Here’s a conundrum: How do you convince 2,000 backpackers to use human poop bags at a crowded camping area high in the mountains this summer? Over the years, Conundrum Hot Springs has become the most heavily visited overnight wilderness destination in the Aspen area. You might also call the 11,000-foot-high hot springs slob central: The Forest Service studied the area in 2006, and found that 71 percent of campsites had “partially unburied solid waste” within a short distance of the core camping area. What’s more, the water in the hot springs has sometimes tested positive for fecal coliform bacteria, and the hot springs are part of the water supply for the valley far below. Help is on the way, however, if hikers agree to pick up one of the 2,000 ingeniously constructed poop bags available at the trailhead — and use them. According to the Aspen Times, “Waste goes into an inner sack that contains enzymes and polymers that change the composition of the waste.” The inner sack is then wrapped in a protective outer bag. Safely contained, the whole thing can be packed out and later tossed into the garbage, much like a used baby diaper. The Forest Service hopes that the Restop 2 brand bags, which were partly financed by the Aspen Skiing Co. employees’ Environment Foundation, will appeal to hikers’ sense of environmental ethics.
As the Denver Post blithely put it, “the geyser was not erupting at the time.” The time, that is, when two seasonal workers at Yellowstone National Park urinated into Old Faithful. But something almost as startling was happening, thanks to technology: The destructive silliness was covered live by a Webcam. As NewWest.net put it: “If you’re going to pee on a national treasure, you ought to make sure you’re not being live streamed to the Web.” Sure enough, someone watching the Webcam while waiting for the geyser to spew called the park’s dispatch center to complain. According to PEER — no pun intended; it’s the acronym for the nonprofit Public Employees for Environmental Responsibility — this was the first time the Webcam functioned as a protector of natural resources in the park, or (depending on your point of view) as an intrusive Big Brother. Both workers were fired by the Old Faithful Inn, and one, a 23-year-old man, has already been sentenced. He was fined $750, placed on probation for three years, and banned from Yellowstone for two years.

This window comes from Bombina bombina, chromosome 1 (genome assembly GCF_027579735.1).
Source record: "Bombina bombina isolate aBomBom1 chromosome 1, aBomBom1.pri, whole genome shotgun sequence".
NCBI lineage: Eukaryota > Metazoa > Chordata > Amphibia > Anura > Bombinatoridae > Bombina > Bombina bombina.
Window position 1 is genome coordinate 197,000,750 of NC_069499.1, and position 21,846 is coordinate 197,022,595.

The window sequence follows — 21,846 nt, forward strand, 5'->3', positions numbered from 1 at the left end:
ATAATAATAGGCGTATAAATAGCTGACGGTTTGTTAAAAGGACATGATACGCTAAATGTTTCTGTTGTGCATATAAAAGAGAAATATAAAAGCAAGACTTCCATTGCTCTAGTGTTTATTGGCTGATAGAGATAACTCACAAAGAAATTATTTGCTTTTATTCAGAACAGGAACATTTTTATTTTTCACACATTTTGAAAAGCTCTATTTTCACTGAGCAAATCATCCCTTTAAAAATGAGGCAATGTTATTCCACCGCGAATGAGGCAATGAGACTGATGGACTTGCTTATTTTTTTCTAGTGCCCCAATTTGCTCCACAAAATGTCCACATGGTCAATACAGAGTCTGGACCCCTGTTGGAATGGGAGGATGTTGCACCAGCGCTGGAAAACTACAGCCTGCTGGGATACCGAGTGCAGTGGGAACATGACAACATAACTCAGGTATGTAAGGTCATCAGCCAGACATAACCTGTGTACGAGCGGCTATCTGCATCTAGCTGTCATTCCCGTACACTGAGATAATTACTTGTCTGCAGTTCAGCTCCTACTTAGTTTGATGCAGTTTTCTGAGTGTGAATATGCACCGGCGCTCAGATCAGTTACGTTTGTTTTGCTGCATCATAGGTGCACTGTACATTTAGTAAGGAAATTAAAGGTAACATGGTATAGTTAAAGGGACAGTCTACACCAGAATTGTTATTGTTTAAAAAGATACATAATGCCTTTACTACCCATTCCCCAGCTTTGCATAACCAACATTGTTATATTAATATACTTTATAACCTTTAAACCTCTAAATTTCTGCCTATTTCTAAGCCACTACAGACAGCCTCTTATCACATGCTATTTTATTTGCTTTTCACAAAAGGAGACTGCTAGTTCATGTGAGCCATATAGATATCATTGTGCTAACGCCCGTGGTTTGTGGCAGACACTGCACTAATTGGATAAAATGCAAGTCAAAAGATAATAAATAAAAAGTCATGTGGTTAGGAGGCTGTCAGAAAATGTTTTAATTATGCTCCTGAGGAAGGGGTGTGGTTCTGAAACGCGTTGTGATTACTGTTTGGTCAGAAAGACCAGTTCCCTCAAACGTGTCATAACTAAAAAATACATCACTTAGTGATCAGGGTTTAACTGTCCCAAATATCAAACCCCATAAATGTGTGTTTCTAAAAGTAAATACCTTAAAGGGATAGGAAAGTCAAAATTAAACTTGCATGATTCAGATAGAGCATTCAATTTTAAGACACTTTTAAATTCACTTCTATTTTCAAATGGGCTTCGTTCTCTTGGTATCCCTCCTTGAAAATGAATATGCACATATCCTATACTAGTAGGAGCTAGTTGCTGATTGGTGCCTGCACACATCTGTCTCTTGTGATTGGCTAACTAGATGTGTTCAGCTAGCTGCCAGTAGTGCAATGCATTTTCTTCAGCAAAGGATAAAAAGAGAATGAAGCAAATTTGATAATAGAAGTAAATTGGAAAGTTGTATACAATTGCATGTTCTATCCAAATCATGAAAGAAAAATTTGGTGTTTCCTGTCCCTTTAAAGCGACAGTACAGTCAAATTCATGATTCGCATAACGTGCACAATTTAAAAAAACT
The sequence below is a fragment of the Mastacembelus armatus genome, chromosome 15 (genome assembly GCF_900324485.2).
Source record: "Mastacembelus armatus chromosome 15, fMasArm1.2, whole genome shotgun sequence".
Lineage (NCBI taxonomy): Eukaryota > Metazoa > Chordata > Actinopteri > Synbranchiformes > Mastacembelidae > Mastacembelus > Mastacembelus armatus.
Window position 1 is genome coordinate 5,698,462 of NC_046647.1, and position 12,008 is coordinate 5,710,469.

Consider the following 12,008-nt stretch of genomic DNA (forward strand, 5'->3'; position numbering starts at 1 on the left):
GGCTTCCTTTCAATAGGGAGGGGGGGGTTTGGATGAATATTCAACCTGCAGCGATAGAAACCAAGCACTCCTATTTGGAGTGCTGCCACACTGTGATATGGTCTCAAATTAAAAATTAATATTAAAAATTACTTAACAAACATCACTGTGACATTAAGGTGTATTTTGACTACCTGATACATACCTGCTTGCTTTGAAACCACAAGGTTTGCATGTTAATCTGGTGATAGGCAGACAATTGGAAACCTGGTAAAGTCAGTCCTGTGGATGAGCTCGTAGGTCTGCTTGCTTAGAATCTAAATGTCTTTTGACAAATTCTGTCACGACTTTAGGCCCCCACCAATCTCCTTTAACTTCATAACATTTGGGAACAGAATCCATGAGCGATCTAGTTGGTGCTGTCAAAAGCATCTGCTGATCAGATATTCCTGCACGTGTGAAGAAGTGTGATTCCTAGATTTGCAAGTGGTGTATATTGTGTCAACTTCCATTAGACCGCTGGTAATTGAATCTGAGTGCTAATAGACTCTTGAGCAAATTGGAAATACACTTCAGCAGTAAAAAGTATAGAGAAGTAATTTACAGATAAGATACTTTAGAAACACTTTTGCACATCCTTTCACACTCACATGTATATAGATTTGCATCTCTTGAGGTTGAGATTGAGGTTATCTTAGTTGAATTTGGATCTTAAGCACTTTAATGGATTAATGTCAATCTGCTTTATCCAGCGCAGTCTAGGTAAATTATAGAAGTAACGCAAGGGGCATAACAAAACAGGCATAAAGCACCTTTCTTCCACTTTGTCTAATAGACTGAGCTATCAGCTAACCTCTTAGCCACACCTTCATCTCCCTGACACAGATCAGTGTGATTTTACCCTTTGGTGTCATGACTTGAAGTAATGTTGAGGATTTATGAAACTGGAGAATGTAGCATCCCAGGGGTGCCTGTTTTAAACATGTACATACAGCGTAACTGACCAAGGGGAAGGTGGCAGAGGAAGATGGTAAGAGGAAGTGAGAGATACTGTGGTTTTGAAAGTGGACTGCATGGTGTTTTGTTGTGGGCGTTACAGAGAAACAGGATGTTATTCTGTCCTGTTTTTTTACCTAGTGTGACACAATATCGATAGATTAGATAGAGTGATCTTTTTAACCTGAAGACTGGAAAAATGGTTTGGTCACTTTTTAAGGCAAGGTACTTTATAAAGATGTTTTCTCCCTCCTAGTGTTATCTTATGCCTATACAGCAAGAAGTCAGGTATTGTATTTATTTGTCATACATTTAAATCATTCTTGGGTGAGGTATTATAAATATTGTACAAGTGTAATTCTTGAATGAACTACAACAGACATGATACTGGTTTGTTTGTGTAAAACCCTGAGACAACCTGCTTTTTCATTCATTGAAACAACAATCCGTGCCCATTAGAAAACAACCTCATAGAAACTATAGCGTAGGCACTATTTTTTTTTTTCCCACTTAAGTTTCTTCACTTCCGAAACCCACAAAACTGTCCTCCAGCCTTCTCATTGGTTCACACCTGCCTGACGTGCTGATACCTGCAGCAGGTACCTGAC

Kelley Coffman-Lee is a vegan who likes tofu so much she wanted her license plate to proclaim it to the world: ILVTOFU. Not acceptable, reports the Denver Post; the state’s Division of Motor Vehicles bans “FU” altogether, even with “TO” placed in front of it, because “FU” so often refers to something entirely different from coagulated soy milk pressed into bland blocks.